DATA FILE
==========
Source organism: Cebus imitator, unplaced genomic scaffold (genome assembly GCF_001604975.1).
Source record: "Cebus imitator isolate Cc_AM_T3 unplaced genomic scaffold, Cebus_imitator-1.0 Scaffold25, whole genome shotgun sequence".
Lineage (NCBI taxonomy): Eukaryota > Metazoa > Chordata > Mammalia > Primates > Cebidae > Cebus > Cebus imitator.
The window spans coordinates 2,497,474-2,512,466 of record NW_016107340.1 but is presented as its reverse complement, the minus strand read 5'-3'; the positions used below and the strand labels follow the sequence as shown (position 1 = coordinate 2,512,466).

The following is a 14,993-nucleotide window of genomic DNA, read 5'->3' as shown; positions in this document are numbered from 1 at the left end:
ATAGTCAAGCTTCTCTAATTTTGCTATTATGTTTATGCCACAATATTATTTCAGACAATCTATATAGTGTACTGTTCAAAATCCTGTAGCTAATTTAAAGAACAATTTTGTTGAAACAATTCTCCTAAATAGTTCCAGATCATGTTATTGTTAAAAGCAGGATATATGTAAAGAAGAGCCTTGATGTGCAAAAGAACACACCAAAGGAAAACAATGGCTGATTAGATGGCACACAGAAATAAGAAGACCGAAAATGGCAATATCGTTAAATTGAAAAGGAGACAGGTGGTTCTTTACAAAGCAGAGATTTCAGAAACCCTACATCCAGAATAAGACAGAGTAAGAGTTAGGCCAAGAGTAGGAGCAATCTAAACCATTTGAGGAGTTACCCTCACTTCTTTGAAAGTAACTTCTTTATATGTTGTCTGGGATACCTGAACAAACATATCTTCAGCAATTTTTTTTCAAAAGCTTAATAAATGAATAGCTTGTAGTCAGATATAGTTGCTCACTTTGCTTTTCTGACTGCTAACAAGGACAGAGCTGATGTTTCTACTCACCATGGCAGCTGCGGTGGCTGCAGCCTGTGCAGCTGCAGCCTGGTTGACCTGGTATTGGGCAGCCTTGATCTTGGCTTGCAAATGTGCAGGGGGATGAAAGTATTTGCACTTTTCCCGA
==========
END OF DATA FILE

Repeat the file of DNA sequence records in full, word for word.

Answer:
Source organism: Cebus imitator, unplaced genomic scaffold (genome assembly GCF_001604975.1).
Source record: "Cebus imitator isolate Cc_AM_T3 unplaced genomic scaffold, Cebus_imitator-1.0 Scaffold25, whole genome shotgun sequence".
Lineage (NCBI taxonomy): Eukaryota > Metazoa > Chordata > Mammalia > Primates > Cebidae > Cebus > Cebus imitator.
The window spans coordinates 2,497,474-2,512,466 of record NW_016107340.1 but is presented as its reverse complement, the minus strand read 5'-3'; the positions used below and the strand labels follow the sequence as shown (position 1 = coordinate 2,512,466).

The following is a 14,993-nucleotide window of genomic DNA, read 5'->3' as shown; positions in this document are numbered from 1 at the left end:
ATAGTCAAGCTTCTCTAATTTTGCTATTATGTTTATGCCACAATATTATTTCAGACAATCTATATAGTGTACTGTTCAAAATCCTGTAGCTAATTTAAAGAACAATTTTGTTGAAACAATTCTCCTAAATAGTTCCAGATCATGTTATTGTTAAAAGCAGGATATATGTAAAGAAGAGCCTTGATGTGCAAAAGAACACACCAAAGGAAAACAATGGCTGATTAGATGGCACACAGAAATAAGAAGACCGAAAATGGCAATATCGTTAAATTGAAAAGGAGACAGGTGGTTCTTTACAAAGCAGAGATTTCAGAAACCCTACATCCAGAATAAGACAGAGTAAGAGTTAGGCCAAGAGTAGGAGCAATCTAAACCATTTGAGGAGTTACCCTCACTTCTTTGAAAGTAACTTCTTTATATGTTGTCTGGGATACCTGAACAAACATATCTTCAGCAATTTTTTTTCAAAAGCTTAATAAATGAATAGCTTGTAGTCAGATATAGTTGCTCACTTTGCTTTTCTGACTGCTAACAAGGACAGAGCTGATGTTTCTACTCACCATGGCAGCTGCGGTGGCTGCAGCCTGTGCAGCTGCAGCCTGGTTGACCTGGTATTGGGCAGCCTTGATCTTGGCTTGCAAATGTGCAGGGGGATGAAAGTATTTGCACTTTTCCCGA